Newsletter #13: Languages for Collaboration

Knowledge is everywhere. It’s there in classrooms, the traditional locus of learning. It’s also there in company strategy and in grandmother’s tales. When you work on a thousand piece puzzle with your family over the holidays, you are participating in a knowledge collaboration.

Scholars have long known that the key to accumulating knowledge is a shared language. Sometimes it comes across as jargon, but often the shared language makes it possible for a distributed network of scholars to read and understand each other.

Most of us work in teams now; often teams distributed across the world. A major challenge for a distributed team is to arrive upon common mental models of the task at hand — teams often face a tower of babel problem with different members and groups talking past each other. We need a new language of thought that allows teams to share the same story while being able to modify the story for their own needs.

Despite the immense advances in sharing technologies, we are far from having shared languages for collaboration. The best known collaborative medium in the software worl — Git — makes it possible for developers to share code. Github is the default location for developers to meet and collaborate. However, most collaborations aren’t about code. While the practice of using git is spreading to other fields, it’s still far from a general language of collaboration. How can photographers use github for sharing insights? What about a sales team?

In order to solve that problem, we need to understand that Github is really a graph-based language of collaboration, but it’s a relatively restricted language. We need a richer language of collaboration that works for teams in sectors outside the world of developers, a language that’s visual as well as text based and equally importantly, a language that’s based on the insights we have gleaned into our minds in the last thirty years.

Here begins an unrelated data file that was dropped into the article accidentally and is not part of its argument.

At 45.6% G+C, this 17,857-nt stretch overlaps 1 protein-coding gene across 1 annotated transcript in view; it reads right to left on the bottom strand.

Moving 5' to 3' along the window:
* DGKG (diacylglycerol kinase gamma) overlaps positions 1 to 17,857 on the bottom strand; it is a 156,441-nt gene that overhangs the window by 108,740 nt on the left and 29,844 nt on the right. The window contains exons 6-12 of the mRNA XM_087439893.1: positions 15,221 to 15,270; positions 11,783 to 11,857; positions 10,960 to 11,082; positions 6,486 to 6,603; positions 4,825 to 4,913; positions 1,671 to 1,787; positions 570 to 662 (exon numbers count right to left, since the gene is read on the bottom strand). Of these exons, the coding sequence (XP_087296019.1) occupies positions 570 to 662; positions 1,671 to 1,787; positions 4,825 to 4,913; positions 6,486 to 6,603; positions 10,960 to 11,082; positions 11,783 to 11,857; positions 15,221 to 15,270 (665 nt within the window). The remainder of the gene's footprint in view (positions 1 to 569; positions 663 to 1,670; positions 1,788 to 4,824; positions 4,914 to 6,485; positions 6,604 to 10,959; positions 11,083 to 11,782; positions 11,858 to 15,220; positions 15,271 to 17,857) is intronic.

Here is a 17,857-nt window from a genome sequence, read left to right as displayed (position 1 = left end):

Of course, language — by that I mean, spoken language, not computer languages — has been the medium for collaboration for a long long time. How can we make technology enhance those natural capacities? Writing was the last invention that transformed our use of language. I believe that the true promise of computing is in its avatar as writing 2.0. We need a combination of cognition, design and software to crack the collaboration problem.

This week’s links

  1. The Myth of the Lone Genius, or why collaboration is key.
  2. The latest version of the Git manual — in case you want some light reading. The good news: it’s free.

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